In his book “The End of Lawyers?” Richard Susskind refers to document assembly software as a “disruptive technology” because it challenges the way law firms are accustomed to doing business. He goes on to say that it is one of the few technologies that will fundamentally challenge or overhaul the legal profession in years to come, since it will facilitate the automatic production of legal documents. But despite the fact that it is relatively inexpensive, and increases productivity dramatically, law firms haven’t rushed out to buy document assembly software. In fact, the majority of lawyers don’t even know that document assembly software exists.
So why hasn’t document assembly become mainstream?
Seth Rowland of Bashasys in New York summed it up nicely when he said that most users are content to use software in the most basic way. Another school of thought is that while document assembly software is relatively inexpensive, creating template libraries is not. So law firms may simply be afraid of the cost. On top of that, lawyers often favor their own contract documents over a standard precedent created by someone else, so they simply continue creating their own documents from scratch. Lawyers also don’t think about document productivity much, because they aren’t the ones doing the actual work: They request a document to be drafted, and voilà, the document appears a short while later. Therefore many lawyers don’t see the need for document assembly software.
An essential tool
It’s not that document assembly isn’t an essential tool for law firms. For example, the often used cut-and-paste method of creating documents is risky, because information from a previous version might be forgotten in the new document, which may change the interpretation. Also, to draft every document from scratch wastes time. It also means that mistakes can creep in, whereas with a document template, only the information that has changed needs to be reviewed. Document assembly is also one of the few remaining ways lawyers can increase fees without putting in more hours, since information – both document and data – is re-used.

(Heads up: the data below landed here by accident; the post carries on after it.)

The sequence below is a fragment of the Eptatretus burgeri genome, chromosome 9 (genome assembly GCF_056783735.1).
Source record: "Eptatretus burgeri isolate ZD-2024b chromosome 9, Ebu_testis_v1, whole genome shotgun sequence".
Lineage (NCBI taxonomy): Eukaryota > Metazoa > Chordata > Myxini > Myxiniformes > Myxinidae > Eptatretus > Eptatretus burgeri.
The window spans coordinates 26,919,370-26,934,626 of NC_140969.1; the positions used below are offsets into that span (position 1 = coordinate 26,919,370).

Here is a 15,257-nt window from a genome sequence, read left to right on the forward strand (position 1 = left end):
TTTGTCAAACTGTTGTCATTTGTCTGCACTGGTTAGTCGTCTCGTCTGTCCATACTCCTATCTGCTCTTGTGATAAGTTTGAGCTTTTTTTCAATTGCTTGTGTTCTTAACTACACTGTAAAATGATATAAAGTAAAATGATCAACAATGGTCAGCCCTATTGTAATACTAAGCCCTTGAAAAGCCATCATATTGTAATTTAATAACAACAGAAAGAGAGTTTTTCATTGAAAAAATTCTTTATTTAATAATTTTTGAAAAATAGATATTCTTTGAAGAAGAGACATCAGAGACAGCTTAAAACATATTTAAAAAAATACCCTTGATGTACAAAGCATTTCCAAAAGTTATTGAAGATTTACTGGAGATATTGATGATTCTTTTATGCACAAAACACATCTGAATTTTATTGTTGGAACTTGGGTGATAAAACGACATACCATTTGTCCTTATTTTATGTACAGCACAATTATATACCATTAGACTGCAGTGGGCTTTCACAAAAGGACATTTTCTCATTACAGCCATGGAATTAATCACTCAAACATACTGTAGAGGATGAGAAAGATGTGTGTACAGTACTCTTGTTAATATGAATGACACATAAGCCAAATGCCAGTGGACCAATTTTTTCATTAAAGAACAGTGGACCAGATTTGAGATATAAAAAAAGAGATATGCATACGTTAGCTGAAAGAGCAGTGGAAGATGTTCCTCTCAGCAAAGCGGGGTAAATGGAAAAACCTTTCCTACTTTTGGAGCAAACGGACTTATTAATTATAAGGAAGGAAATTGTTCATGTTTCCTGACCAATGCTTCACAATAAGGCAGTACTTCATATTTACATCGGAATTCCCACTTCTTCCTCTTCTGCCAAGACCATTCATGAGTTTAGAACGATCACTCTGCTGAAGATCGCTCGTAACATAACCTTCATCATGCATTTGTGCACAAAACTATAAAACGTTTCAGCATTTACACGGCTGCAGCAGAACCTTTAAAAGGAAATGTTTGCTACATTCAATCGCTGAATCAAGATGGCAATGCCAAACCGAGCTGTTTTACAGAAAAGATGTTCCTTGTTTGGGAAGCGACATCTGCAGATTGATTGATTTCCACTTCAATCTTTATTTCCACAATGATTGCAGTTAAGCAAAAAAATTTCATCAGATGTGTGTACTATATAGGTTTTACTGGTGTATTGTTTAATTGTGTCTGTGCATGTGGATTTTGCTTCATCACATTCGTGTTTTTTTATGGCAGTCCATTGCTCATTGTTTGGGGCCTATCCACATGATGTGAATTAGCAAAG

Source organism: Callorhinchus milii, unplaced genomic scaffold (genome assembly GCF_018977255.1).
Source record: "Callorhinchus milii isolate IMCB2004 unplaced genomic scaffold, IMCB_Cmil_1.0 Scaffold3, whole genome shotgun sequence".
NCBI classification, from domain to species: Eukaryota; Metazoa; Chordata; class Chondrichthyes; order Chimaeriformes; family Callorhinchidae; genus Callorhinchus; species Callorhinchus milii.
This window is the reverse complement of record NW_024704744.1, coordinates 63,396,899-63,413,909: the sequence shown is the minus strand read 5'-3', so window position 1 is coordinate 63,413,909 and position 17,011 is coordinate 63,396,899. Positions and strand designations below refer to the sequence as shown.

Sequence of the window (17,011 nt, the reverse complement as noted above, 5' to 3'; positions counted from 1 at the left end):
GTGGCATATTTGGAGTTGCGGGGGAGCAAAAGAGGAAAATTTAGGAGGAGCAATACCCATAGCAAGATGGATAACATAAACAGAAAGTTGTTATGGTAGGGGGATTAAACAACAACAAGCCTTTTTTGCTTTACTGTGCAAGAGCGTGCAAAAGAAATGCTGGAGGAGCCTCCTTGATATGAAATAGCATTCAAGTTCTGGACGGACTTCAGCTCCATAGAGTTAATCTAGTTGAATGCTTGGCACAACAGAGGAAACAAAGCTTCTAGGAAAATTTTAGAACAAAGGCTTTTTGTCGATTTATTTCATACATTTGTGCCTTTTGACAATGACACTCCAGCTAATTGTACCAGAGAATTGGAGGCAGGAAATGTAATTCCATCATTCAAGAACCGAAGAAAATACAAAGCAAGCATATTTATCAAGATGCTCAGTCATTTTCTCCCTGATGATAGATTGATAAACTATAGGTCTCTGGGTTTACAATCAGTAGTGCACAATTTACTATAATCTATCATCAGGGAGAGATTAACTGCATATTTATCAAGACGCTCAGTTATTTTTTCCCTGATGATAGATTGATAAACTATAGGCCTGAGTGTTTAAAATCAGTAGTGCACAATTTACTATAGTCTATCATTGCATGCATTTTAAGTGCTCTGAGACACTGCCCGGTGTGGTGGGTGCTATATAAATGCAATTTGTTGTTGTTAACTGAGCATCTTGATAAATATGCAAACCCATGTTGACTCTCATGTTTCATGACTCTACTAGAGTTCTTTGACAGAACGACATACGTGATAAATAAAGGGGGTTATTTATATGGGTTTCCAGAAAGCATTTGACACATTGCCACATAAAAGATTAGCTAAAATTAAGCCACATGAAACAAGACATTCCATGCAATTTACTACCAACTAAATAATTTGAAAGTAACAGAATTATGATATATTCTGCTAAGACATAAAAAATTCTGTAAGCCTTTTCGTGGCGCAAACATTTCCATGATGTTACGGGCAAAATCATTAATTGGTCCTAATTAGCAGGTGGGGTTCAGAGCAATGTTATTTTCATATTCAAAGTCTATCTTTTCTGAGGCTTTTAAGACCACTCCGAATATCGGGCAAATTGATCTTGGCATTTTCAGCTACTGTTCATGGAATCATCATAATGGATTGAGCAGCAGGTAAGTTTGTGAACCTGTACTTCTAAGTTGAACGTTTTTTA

In the early years of document assembly, before Word Perfect and MS Word became popular, the software used for creating document templates was far easier to use than it is today. As a result, users created their own templates, and didn’t need to wait for the IT department, or the document developer, to build templates for them. The result was a massive boost in productivity that lasted until Y2K. That’s when Windows took hold and new, more sophisticated, document assembly systems were designed that were more difficult to learn and use. This meant that supervisors were needed to create and change templates, and so productivity slowed as law firms grappled with educating their users in the use of these new Windows applications.
While there still are some projects that require the services of a document developer, most document templates at law firms can be created by users themselves. Whilst there is a good case for having some document templates in a centralized template library, standard letters and other often-used documents for example, it doesn’t make commercial sense for law firms to ban template creation by users.
XpressDox makes sense
This is where XpressDox comes into its own. In short, XpressDox can be as simple or advanced as you require, so despite it being one of the most powerful document assembly systems on the market, XpressDox is the easiest to learn and use. This means that smaller firms can be up and running in a matter of minutes. And for larger firms that require power and sophistication, XpressDox has all the commands and functions necessary to create advanced document templates. For even more power, XpressDox links to almost any database, including ODBC, SQL Server, MS Outlook and MS Excel. And if that still isn’t enough, XpressDox can be integrated into your accounting or practice management application.